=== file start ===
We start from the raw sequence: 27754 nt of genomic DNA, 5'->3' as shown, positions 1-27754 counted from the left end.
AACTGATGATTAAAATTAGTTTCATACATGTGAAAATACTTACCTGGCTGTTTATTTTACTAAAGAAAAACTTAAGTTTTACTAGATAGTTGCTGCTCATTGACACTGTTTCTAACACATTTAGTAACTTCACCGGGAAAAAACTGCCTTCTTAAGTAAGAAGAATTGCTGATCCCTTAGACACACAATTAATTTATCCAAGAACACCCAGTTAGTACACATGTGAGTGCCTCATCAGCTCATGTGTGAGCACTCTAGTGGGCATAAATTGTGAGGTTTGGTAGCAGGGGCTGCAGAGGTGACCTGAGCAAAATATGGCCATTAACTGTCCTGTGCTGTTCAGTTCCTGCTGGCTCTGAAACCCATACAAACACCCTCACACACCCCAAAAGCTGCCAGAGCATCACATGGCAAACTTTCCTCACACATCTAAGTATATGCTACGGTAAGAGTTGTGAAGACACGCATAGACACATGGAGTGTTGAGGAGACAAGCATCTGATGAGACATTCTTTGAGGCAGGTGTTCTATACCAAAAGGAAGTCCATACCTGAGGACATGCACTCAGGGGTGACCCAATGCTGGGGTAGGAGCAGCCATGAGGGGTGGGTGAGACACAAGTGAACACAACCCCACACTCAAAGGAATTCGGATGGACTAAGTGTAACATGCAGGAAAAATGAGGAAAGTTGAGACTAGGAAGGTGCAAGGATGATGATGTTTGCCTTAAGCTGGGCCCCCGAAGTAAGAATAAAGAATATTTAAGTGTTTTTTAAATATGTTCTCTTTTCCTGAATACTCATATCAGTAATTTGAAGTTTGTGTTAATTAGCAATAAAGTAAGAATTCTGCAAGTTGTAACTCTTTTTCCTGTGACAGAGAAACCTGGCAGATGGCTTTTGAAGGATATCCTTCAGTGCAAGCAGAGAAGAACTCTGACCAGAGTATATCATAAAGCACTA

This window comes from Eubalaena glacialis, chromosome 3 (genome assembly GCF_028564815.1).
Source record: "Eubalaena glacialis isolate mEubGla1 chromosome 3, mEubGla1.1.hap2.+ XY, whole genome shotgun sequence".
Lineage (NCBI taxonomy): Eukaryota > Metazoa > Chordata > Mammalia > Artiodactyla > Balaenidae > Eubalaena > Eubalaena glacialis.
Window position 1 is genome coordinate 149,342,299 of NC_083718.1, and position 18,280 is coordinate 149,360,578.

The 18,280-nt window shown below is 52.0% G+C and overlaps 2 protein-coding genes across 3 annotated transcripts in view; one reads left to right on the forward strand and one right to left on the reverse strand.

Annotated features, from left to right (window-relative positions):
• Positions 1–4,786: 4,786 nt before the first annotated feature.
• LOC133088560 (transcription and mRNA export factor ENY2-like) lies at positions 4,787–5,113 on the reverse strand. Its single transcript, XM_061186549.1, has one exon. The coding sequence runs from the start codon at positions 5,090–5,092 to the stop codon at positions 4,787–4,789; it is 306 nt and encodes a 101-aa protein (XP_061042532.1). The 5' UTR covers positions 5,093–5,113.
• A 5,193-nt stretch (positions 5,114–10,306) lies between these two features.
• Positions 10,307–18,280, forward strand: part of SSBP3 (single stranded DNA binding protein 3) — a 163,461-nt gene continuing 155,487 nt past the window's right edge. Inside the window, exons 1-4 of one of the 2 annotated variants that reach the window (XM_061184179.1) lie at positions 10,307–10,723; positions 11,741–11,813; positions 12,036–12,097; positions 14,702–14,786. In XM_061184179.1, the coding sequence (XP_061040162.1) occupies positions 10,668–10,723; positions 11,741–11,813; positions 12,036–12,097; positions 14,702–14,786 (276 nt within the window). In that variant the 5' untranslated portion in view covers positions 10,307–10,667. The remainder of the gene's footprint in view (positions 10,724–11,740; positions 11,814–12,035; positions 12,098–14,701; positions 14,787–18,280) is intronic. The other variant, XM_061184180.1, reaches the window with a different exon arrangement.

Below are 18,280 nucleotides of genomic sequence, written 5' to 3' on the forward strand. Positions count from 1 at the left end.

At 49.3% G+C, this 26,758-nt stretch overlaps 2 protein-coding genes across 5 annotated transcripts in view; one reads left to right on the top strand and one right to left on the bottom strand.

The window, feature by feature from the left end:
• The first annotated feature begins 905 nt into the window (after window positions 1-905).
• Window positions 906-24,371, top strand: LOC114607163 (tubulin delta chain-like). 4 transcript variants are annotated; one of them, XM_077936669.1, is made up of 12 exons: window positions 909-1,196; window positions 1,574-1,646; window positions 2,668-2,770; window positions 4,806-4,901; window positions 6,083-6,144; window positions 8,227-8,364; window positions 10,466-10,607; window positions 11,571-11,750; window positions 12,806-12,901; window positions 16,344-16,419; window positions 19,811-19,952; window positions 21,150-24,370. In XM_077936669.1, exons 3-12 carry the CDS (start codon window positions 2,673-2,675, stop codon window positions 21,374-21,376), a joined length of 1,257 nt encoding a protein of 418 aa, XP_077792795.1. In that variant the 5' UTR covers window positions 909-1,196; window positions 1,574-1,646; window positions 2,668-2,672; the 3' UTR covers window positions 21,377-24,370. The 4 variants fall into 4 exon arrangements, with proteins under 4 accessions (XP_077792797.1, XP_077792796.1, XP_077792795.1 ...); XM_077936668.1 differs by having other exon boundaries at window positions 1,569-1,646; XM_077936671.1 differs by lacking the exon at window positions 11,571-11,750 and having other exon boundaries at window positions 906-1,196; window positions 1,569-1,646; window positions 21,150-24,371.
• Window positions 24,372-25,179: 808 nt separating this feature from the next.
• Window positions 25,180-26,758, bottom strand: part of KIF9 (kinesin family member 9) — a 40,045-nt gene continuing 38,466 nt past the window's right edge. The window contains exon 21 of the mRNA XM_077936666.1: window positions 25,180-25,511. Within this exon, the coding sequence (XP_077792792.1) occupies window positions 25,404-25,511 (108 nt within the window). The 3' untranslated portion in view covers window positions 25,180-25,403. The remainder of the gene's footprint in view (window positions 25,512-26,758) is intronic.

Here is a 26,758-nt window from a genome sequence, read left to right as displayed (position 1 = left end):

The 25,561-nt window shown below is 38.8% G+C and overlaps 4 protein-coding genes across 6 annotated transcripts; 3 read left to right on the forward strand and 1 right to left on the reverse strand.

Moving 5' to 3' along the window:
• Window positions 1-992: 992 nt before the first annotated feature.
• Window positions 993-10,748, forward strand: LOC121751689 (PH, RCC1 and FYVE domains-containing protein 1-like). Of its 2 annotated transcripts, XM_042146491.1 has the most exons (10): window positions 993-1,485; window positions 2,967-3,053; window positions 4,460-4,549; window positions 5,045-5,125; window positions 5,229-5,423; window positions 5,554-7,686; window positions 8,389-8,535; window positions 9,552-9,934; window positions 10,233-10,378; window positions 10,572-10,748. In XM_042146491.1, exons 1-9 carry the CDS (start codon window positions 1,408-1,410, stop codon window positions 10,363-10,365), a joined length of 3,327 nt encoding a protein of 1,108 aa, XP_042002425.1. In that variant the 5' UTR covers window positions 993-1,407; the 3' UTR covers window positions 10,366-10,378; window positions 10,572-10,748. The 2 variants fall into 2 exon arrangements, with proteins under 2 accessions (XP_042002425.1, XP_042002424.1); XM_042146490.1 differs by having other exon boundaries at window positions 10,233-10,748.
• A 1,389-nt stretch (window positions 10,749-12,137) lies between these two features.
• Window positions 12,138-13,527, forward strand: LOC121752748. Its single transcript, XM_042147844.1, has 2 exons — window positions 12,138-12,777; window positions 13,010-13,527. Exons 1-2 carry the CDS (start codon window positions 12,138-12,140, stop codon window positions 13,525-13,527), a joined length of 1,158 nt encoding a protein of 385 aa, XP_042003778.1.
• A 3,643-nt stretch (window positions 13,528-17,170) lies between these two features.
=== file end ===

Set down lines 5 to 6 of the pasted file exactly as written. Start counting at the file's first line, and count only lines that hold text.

Lineage (NCBI taxonomy): Eukaryota > Metazoa > Chordata > Mammalia > Artiodactyla > Balaenidae > Eubalaena > Eubalaena glacialis.
Window position 1 is genome coordinate 149,342,299 of NC_083718.1, and position 18,280 is coordinate 149,360,578.